Anyone who experiences a miscarriage knows how devastating it is. An early miscarriage, so soon after finding out and possibly sharing your happy news can almost seem like a betrayal. You may feel as though your body failed you or that nature is unbearably cruel.
If you’ve experienced a miscarriage, you probably know the statistics; one in four pregnancies ends in miscarriage, the majority (85%) occur in the first trimester and are known as early miscarriage. A late miscarriage is less common and occurs any time after the 13th week of gestation but before the 24th week.
Determining the Reasons Behind Early Miscarriage
There are many reasons for early miscarriage, however the cause isn’t always identified. Rarely is a miscarriage the result of something you did or didn’t do. As a sad fact of life, miscarriage is most often unavoidable, although some women are at greater risk for miscarrying their pregnancy due to age or underlying health conditions.
Some women experience recurrent miscarriage. This occurs when a woman has three consecutive miscarriages. At that point the couple should begin seeking fertility tests. There could be a treatable reason for recurrent miscarriage, and in vitro fertilization (IVF) or certain medications could offer a better chance for a successful full-term pregnancy.
Common Causes and Forms of Early Miscarriage
Problems with the fetus and its development most often end in early miscarriage. Here are the three main causes of early miscarriage.
- Chemical Pregnancy: A chemical pregnancy occurs when the fertilized egg fails to implant in the uterus. While the embryo fails to implant and develop, the presence of HCG, also known as the pregnancy hormone, is detectable in a blood or urine pregnancy test. An ultrasound will fail to detect a developing embryo as the embryo doesn’t develop. Due to an undeveloped embryo the symptoms of miscarriage such as abdominal pain and vaginal bleeding are not usually severe.
- Chromosomal Abnormalities: This is the most common cause of early miscarriage. Nearly all people have 23 pairs of chromosomes which determine certain traits and characteristics. A normal fertilized egg (or zygote) has 23 pairs of chromosomes which allow the fertilized egg to become a healthy embryo and eventually a fetus at about eight weeks gestation. If the embryo has fewer chromosomes, that’s considered a chromosomal abnormality, making it vulnerable to early miscarriage. One example of a chromosomal abnormality resulting in miscarriage is a blighted ovum. The fertilized egg doesn’t develop into a healthy embryo, causing the loss of the pregnancy often before it’s even detected. There are also instances where the number of chromosomes is off. Instead of 46 (23 pair) the embryo may contain one extra chromosome (Trisomy), one less chromosome (Monosomy), or one pair of chromosomes less (Monosomy). These defects almost always end in early miscarriage.
- Genetic Problems: In the presence of 46 chromosomes in an embryo, there can still be genetic issues within the chromosomes that can result in a miscarriage. These genetic factors are poorly studied and understood and testing is often not available. The DNA sequence is often problematic with possible multiple genetic mutations in crucial genes limiting the development of a healthy fetus and pregnancy.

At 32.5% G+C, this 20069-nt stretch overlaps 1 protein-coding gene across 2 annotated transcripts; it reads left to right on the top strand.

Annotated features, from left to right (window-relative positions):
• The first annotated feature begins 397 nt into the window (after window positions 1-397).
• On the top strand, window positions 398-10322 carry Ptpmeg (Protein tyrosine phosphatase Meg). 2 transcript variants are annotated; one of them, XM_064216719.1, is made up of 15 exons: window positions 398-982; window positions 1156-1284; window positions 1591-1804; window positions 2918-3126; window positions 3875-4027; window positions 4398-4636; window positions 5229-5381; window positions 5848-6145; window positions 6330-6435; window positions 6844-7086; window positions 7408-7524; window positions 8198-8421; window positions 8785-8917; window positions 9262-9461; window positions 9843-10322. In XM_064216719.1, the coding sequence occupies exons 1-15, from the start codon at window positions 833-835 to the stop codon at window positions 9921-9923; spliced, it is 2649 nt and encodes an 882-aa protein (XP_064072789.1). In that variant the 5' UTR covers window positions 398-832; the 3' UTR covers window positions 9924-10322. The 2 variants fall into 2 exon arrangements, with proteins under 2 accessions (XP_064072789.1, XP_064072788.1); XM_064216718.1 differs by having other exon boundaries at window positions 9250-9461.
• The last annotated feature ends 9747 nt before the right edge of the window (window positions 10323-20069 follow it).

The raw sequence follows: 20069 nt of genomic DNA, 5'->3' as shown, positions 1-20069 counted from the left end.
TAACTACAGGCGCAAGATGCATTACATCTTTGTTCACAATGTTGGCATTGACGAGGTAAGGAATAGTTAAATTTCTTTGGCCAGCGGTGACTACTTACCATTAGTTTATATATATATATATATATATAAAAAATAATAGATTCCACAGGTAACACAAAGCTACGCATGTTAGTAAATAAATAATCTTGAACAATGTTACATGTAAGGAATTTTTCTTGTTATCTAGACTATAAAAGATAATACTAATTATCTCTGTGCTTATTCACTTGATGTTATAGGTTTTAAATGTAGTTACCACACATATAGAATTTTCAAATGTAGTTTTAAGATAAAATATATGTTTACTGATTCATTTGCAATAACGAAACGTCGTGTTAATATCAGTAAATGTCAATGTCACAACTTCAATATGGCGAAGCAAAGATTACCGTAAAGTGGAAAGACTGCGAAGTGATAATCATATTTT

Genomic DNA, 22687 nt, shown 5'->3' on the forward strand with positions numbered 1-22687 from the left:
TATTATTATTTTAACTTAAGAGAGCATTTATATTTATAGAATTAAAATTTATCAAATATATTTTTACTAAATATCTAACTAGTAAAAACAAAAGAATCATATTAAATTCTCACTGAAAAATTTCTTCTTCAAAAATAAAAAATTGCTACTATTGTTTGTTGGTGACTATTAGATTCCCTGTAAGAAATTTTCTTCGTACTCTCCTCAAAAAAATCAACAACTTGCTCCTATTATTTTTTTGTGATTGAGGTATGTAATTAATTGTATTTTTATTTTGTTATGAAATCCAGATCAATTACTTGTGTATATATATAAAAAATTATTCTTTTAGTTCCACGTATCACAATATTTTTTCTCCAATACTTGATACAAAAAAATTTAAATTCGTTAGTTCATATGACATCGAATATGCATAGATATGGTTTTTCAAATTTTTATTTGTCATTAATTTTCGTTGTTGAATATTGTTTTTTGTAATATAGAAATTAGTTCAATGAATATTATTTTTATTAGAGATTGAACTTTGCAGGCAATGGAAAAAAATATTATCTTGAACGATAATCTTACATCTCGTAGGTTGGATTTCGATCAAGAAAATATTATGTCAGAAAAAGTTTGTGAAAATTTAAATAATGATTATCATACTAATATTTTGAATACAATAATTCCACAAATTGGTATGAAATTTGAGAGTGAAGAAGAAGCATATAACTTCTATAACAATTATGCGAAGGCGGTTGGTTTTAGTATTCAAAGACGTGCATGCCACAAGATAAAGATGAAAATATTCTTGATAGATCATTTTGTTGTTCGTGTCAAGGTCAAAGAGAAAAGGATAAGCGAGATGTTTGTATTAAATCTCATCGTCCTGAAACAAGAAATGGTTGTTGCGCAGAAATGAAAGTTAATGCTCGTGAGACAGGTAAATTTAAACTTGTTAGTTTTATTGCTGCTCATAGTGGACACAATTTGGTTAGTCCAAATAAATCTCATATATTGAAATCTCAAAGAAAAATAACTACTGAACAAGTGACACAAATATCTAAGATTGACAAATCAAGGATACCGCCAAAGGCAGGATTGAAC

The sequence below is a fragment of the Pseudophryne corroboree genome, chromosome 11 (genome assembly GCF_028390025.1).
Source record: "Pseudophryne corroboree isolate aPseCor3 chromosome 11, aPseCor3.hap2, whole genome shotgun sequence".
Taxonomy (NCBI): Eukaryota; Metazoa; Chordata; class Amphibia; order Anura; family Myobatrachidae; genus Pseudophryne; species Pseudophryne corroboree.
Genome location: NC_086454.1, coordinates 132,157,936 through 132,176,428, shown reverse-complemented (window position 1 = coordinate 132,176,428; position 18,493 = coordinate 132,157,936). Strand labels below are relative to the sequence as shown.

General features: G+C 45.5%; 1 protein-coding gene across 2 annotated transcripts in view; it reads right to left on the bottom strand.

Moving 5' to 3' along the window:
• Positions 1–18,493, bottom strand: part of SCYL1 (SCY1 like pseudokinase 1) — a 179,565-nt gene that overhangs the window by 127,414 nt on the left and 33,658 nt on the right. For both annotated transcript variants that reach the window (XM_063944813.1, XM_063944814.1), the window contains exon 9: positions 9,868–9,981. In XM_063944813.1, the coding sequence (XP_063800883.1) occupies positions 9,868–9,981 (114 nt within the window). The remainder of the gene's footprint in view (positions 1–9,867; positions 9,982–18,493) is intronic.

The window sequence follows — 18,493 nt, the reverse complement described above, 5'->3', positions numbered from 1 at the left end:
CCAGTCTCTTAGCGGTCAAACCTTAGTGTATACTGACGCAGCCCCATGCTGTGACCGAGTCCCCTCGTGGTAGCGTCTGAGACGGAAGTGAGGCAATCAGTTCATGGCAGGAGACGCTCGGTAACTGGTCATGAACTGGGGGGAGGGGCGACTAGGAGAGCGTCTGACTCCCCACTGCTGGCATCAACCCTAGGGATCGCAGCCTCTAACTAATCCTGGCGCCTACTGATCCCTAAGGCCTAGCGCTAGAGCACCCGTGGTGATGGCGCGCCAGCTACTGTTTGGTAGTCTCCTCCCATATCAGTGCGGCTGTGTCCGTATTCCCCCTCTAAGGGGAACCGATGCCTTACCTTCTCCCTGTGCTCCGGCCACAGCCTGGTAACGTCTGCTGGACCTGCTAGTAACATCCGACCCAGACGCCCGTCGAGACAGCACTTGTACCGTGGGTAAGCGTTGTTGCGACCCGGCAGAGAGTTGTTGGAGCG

- Placental Problems: Another frequent cause of early miscarriage is a problem with the placenta. The placenta is an organ which develops for the sole purpose of providing the developing fetus with oxygen and nutrition, removing waste, sustaining the pregnancy through hormonal secretions, and protecting the developing fetus from infection by passing the mother’s antibodies on. If the placenta fails to develop properly, it can’t do its job. The fetus succumbs to infection, toxins or fails to thrive.
What Doesn’t Cause Miscarriage
There is a lot of misinformation surrounding miscarriage. Some of the false information has its roots in old wives’ tales or in misunderstandings, but rest assured science recognizes none of these misconceptions.
- Eating food that’s too spicy
- Air travel
- Sexual intercourse
- Bike riding
- Heavy lifting
- Experiencing a shock or fright
Lifestyle and Environmental Risks
Many of the environmental and lifestyle conditions that have a role in compromising fertility may also increase your chance of early miscarriage. These include:
- Heavy metals, which include lead, mercury and nickel. They are commonly and increasingly found in some types of seafood, other foods, jewelry and even drinking water.
- Pesticides and chemicals used to control pests in gardens, on farms (be aware if you live in a rural area.) and in your home.
- Tobacco products you smoke yourself or take in second hand. Vaping also increases your risk for miscarriage.
- Inhaled anesthesia such as nitrous oxide
- Organic solvents which vaporize at room temperature. Dry cleaning products, stains and varnishes and compounds used to dissolve plastics are examples of these dangerous substances.
- Radiation above safe limits.
- Heavy alcohol use
- Poor diet or malnutrition
Care and Compassion
Whenever the loss occurs, it is tragic. It is the end of a life imagined and hoped for. It may take a while to heal emotionally from this loss, no matter how early in your pregnancy. And miscarriage impacts you, your partner and your family. Now is the time to practice self-care and take others up on their offers of help.
For more on recurrent early miscarriage or if you suspect your miscarriage was due to fertility issues, contact our office. The compassionate team at LA IVF cares about our patients. We’ll help you realize your dream of a healthy, successful pregnancy.